a man stands at the top of a mountain and is showered with confetti


As a high school principal for nine years, I had the pleasure of handing diplomas to, and sharing handshakes and hugs with, around three thousand students, including two of my three sons. I don’t know if there’s any celebration more joyous than high school graduation. It so clearly marks the end of one phase of life and the beginning of another, a day that teenagers dream of for at least four years.

Celebrating life at all stages

I’ve been retired for eight years, but I still live in the community where I worked, and I’m still attending graduation parties, for both high school and college students. One friend left the financial world at forty-eight, went to nursing school, and just graduated as a registered nurse, the day after his fifty-first birthday. Another young friend is graduating from college at thirty-one, having survived alcoholism and after ten years of sobriety. I feel blessed to be able to participate in so many joyous celebrations.

There is another kind of celebration that has become a regular part of life these days, celebrations of life following the loss of friends and loved ones. In recent months I’ve attended three of them, three men who were long-time friends: one in his 80s, one in his 70s, and one in his 50s. They died from COPD, a brain tumor, and heart disease, respectively. All three were loved and respected in our community, and while each celebration of life was different, all three beautifully combined joy, sadness, and gratitude, for friendship and for meaningful lives well lived.

In the last nine years, my life has been challenged and somewhat compromised by coronary artery disease, degenerative cervical disc disease, and prostate cancer. During that same time period, I’ve been blessed with three beautiful grandchildren and, now, a rich retired life with my wife. We are always planning our next hike, our next trip to the mountains, our next visit with our sons and our grandchildren. We both know that being active and maintaining good health is the key to enjoying this stage of our lives.

Sharing stories at my prostate cancer support group

I recently attended a meeting of my prostate cancer support group at a local hospital. I’ve been attending regularly since December of 2017, a few months after my diagnosis. It’s been a wonderful resource for emotional support, information, and the opportunity to share my personal experience with men who are new to the group. One thing all of us acknowledge is that no two journeys with prostate cancer are the same, but that early detection can minimize the risk of one story being more life threatening than another.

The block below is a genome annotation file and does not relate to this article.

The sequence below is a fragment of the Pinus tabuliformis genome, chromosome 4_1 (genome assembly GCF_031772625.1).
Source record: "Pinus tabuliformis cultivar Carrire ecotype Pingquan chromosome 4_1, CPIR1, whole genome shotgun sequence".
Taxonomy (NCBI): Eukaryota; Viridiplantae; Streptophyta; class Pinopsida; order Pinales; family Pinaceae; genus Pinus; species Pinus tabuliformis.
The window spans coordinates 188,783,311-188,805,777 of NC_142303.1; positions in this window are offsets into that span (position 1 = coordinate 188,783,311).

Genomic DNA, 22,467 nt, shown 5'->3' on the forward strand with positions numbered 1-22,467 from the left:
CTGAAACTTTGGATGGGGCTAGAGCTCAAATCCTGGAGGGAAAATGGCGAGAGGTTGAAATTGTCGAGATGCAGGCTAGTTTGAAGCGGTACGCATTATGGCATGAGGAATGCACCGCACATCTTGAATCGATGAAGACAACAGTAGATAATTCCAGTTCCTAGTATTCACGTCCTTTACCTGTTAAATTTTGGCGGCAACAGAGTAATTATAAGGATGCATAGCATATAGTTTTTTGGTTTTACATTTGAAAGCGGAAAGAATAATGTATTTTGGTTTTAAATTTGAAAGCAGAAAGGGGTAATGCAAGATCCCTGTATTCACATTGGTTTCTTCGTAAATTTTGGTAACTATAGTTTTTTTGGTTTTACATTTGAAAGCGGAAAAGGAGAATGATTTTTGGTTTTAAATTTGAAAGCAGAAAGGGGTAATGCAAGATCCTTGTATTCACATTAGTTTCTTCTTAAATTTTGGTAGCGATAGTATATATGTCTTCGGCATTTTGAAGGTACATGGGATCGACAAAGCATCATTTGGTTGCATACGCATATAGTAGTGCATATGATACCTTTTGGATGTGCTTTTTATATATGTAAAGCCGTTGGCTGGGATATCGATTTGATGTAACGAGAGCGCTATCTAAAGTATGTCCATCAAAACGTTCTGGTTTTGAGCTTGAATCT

At this particular meeting, there were three new men who shared their personal stories. All of them were in the midst of complicated and ongoing therapy, and they all had one thing in common: they had ignored symptoms commonly associated with the possibility of prostate cancer. By the time they saw a doctor, their cancer had metastasized and their lives were in danger. One of them was particularly emotional: he had just lost an older brother to prostate cancer who had ignored symptoms and only sought help when it was too late. It was the most somber of all the meetings I’ve attended.

Looking ahead to the next 20 years

I feel very fortunate that I was diagnosed following a routine physical that included a PSA test and a score of 7.1. I don’t know what the outcome would have been had I not had the physical and followed up on the advice of my primary care doctor to see a urologist. I encourage all men to have periodic physicals and PSA tests, especially if prostate cancer is part of the family history, and to take action if the results indicate a potential problem.

At seventy, it’s my plan to be around for at least another twenty years of celebrations, to support friends and loved ones in times of triumph and loss. I recently read that the greatest gift of the 20th century was another twenty years of life. The big question is, how are we going to live those twenty years? I hope to bump into you on a trail in the Sierra Nevada sometime between now and 2039. We can celebrate life together.

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